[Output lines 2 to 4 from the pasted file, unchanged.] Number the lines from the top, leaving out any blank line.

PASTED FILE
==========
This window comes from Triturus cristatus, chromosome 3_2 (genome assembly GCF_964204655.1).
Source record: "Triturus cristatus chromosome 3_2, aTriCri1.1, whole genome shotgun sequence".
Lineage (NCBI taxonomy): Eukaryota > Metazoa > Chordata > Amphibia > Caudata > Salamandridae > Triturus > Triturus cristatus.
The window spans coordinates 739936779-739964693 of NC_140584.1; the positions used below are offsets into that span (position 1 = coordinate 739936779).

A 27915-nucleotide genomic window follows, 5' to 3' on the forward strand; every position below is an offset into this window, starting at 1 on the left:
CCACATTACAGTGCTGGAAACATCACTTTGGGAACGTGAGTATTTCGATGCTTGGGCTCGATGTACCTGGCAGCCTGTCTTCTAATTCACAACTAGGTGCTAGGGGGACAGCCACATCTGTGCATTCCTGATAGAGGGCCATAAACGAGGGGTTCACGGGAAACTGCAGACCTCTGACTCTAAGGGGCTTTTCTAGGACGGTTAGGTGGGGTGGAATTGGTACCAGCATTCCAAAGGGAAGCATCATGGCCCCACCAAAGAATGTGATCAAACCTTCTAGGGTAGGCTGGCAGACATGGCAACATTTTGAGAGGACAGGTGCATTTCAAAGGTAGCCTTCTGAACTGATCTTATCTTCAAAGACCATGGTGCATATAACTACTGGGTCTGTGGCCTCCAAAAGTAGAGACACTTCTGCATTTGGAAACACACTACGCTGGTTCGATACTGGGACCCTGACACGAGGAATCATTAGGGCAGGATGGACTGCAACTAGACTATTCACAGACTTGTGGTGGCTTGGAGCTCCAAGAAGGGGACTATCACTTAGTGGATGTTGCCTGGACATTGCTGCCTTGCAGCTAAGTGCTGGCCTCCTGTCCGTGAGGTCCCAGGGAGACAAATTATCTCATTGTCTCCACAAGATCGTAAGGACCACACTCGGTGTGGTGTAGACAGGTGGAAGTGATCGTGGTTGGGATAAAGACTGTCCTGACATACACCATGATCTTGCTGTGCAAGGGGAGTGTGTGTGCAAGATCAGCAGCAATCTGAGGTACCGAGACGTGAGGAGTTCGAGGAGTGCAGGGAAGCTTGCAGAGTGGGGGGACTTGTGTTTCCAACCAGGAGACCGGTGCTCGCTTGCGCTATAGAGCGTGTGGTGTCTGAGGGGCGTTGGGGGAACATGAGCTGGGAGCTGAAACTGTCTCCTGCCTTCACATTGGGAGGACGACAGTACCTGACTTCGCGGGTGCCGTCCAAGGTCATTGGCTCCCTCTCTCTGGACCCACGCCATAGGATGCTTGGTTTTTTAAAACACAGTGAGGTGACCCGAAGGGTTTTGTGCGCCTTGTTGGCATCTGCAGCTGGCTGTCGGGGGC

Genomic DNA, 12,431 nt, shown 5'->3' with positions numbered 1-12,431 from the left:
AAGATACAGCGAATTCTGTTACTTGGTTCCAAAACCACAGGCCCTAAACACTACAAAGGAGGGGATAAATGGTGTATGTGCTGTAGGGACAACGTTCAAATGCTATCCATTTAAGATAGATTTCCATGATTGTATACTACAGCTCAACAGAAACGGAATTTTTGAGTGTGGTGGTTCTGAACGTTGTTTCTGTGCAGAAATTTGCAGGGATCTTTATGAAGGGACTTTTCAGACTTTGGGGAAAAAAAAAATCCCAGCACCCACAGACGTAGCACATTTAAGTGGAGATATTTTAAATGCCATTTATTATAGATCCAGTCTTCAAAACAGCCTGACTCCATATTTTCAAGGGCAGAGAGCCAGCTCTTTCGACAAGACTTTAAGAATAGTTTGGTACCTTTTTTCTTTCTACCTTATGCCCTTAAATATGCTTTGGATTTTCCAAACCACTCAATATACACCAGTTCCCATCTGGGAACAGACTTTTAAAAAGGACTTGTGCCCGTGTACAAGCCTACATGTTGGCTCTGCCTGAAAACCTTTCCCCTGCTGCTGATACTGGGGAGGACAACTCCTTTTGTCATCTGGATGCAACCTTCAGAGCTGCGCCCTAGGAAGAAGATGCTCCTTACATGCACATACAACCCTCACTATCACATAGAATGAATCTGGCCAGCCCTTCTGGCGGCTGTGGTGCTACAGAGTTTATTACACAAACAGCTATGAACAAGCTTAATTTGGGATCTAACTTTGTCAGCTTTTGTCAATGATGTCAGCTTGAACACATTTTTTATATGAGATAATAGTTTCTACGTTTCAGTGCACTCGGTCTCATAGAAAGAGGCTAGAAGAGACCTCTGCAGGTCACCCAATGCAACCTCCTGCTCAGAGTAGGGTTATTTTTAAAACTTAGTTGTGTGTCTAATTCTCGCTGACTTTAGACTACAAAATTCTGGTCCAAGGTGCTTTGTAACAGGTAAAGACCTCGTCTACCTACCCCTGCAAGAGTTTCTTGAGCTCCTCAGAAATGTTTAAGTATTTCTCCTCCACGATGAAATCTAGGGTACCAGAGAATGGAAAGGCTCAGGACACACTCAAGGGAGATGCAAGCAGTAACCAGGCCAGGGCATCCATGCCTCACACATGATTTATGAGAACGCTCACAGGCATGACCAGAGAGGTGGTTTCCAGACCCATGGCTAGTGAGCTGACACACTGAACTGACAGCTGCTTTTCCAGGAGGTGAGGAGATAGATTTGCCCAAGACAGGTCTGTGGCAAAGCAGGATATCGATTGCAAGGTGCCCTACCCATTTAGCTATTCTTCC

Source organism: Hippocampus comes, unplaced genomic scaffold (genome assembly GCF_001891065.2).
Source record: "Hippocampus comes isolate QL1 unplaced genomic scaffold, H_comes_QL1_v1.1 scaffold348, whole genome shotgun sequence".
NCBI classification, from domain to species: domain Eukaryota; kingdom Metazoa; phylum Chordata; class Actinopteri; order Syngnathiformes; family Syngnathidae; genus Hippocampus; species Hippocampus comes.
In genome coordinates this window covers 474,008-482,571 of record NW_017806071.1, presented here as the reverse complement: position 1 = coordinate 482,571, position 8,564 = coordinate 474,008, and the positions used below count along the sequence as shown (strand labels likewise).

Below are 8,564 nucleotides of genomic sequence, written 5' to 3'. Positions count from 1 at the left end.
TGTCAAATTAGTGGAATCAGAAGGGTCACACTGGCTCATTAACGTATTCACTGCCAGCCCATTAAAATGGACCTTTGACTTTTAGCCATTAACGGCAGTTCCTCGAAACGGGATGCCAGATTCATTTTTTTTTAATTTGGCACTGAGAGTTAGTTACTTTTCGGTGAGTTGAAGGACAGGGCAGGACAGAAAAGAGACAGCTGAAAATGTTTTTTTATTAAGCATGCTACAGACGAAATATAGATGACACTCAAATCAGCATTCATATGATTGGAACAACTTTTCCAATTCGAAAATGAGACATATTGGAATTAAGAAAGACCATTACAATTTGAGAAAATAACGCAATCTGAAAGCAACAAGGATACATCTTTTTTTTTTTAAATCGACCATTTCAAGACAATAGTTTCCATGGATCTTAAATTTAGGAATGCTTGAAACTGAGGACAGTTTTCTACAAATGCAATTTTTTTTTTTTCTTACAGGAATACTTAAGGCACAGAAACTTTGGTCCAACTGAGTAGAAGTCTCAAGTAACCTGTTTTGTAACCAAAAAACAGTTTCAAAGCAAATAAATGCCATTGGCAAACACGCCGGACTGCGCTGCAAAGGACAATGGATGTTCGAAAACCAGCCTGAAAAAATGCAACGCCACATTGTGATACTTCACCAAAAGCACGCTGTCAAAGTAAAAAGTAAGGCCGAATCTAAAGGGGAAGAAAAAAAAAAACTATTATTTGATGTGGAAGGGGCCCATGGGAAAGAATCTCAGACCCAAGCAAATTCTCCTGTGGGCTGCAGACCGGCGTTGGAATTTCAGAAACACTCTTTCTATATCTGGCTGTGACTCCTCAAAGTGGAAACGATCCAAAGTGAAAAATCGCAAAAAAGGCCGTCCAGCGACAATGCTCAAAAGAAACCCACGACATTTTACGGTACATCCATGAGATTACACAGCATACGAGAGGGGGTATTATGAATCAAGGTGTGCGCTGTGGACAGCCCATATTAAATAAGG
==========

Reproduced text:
Source record: "Triturus cristatus chromosome 3_2, aTriCri1.1, whole genome shotgun sequence".
Lineage (NCBI taxonomy): Eukaryota > Metazoa > Chordata > Amphibia > Caudata > Salamandridae > Triturus > Triturus cristatus.
The window spans coordinates 739936779-739964693 of NC_140584.1; the positions used below are offsets into that span (position 1 = coordinate 739936779).